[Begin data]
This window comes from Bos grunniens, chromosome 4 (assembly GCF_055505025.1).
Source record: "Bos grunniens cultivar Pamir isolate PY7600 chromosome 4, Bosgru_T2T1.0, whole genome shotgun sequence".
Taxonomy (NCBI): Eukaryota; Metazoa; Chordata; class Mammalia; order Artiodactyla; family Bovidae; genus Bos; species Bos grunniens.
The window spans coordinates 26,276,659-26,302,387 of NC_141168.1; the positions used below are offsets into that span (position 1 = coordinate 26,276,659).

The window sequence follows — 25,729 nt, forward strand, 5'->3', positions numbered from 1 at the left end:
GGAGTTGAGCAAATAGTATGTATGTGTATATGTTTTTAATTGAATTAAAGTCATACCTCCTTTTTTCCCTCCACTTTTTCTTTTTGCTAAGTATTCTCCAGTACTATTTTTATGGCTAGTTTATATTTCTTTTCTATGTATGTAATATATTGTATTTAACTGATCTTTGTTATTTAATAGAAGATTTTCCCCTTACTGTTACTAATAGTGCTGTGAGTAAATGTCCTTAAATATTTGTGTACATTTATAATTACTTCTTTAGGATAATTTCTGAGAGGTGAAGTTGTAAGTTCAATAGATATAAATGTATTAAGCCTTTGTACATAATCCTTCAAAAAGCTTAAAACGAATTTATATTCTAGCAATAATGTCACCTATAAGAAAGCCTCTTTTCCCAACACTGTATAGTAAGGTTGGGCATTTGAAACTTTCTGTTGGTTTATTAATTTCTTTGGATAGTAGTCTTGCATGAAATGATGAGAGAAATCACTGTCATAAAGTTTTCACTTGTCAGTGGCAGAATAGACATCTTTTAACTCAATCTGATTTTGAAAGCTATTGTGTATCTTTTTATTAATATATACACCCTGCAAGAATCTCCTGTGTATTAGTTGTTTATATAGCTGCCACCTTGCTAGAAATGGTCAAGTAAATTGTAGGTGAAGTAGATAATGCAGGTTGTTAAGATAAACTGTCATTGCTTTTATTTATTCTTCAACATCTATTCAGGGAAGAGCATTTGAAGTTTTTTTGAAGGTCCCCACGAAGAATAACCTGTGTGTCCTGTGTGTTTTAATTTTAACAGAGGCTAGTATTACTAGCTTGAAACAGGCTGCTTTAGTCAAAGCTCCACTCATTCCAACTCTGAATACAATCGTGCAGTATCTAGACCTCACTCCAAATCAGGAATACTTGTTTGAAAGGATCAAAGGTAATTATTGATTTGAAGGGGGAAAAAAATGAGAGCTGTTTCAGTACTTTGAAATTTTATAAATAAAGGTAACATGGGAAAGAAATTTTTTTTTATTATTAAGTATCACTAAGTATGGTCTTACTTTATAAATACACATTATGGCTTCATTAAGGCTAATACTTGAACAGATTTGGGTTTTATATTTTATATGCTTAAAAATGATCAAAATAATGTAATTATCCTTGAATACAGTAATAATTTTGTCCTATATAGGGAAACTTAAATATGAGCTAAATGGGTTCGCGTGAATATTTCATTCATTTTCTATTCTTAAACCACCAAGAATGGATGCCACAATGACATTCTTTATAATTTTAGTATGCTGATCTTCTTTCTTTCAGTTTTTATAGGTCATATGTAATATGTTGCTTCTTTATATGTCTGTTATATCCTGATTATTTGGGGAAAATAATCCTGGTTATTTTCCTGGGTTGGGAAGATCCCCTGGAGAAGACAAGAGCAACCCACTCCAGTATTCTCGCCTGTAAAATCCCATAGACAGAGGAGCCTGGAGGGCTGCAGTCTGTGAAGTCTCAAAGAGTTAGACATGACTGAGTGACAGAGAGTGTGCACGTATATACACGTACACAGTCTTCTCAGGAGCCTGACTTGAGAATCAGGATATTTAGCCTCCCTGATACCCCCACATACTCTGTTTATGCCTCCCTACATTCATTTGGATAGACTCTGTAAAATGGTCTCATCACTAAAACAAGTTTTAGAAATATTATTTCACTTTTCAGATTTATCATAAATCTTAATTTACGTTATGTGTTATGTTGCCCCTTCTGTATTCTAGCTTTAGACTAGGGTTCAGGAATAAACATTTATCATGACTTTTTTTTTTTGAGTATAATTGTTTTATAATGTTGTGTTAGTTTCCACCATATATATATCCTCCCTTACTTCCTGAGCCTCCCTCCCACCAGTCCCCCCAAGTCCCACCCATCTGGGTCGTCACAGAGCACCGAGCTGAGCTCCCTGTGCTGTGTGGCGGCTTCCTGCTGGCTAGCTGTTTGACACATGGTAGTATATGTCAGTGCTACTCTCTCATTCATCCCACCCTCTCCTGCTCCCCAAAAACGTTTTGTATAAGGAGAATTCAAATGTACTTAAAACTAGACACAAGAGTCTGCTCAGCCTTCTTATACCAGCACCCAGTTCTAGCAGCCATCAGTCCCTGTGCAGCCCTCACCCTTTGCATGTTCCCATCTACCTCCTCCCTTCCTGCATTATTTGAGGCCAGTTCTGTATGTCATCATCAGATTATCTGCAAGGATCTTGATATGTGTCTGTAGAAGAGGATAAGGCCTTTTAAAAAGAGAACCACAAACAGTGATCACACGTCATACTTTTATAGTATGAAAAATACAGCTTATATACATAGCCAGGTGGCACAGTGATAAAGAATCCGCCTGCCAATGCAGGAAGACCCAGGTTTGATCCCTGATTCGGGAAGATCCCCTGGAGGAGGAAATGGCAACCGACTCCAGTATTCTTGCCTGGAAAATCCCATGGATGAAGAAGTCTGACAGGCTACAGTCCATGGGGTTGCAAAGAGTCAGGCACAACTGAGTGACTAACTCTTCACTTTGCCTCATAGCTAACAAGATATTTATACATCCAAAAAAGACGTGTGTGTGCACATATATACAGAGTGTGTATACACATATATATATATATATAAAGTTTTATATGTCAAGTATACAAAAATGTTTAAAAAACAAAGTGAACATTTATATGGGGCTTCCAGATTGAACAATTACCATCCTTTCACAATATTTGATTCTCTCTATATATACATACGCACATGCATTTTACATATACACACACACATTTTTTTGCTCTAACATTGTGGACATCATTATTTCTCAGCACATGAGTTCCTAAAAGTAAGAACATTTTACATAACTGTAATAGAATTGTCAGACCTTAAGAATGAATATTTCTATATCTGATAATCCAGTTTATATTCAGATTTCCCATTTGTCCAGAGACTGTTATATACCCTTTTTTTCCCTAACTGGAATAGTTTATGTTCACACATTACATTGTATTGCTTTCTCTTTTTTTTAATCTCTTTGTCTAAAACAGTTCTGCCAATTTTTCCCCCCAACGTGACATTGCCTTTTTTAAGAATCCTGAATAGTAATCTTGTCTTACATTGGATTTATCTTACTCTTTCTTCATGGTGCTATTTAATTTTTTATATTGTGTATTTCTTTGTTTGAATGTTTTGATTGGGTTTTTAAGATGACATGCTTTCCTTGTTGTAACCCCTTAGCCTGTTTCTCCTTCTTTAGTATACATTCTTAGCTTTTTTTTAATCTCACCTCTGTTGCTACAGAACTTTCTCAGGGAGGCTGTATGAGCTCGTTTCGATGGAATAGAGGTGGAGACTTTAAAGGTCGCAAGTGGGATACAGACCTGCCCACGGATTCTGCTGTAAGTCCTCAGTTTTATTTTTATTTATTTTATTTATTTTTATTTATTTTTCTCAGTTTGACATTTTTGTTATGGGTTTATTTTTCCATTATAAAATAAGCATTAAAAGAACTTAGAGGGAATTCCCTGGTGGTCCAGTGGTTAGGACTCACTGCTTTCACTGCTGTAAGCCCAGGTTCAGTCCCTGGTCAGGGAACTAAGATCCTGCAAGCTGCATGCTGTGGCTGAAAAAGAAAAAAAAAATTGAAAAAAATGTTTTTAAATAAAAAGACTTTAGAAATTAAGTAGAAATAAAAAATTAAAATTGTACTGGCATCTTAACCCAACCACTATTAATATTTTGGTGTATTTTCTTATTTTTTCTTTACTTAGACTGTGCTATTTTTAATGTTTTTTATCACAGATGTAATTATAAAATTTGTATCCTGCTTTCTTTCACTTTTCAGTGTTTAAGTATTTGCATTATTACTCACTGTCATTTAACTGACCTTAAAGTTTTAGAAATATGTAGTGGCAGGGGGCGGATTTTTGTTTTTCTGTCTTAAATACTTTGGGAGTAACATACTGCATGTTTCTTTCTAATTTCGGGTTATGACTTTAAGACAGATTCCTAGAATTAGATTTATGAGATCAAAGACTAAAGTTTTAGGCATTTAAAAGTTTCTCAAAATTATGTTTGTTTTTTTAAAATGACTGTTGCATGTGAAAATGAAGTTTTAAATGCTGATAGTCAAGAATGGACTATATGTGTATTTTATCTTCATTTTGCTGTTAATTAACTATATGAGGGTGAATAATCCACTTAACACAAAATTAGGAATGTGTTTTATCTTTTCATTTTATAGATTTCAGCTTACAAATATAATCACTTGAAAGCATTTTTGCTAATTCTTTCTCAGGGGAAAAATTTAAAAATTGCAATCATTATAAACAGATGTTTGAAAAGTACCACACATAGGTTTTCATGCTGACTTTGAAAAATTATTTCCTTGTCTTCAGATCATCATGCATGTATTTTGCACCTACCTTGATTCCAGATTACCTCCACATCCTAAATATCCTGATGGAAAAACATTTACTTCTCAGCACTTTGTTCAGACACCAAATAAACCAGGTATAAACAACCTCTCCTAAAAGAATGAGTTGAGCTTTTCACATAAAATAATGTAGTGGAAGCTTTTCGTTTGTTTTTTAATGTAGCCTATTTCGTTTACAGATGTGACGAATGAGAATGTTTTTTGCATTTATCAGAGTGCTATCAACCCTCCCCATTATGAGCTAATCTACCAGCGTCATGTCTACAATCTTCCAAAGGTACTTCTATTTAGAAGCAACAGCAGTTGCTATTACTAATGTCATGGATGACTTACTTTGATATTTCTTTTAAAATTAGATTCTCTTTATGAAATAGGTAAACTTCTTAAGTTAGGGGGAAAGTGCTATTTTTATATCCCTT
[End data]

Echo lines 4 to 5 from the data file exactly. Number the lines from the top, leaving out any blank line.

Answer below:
The window spans coordinates 26,276,659-26,302,387 of NC_141168.1; the positions used below are offsets into that span (position 1 = coordinate 26,276,659).

The window sequence follows — 25,729 nt, forward strand, 5'->3', positions numbered from 1 at the left end: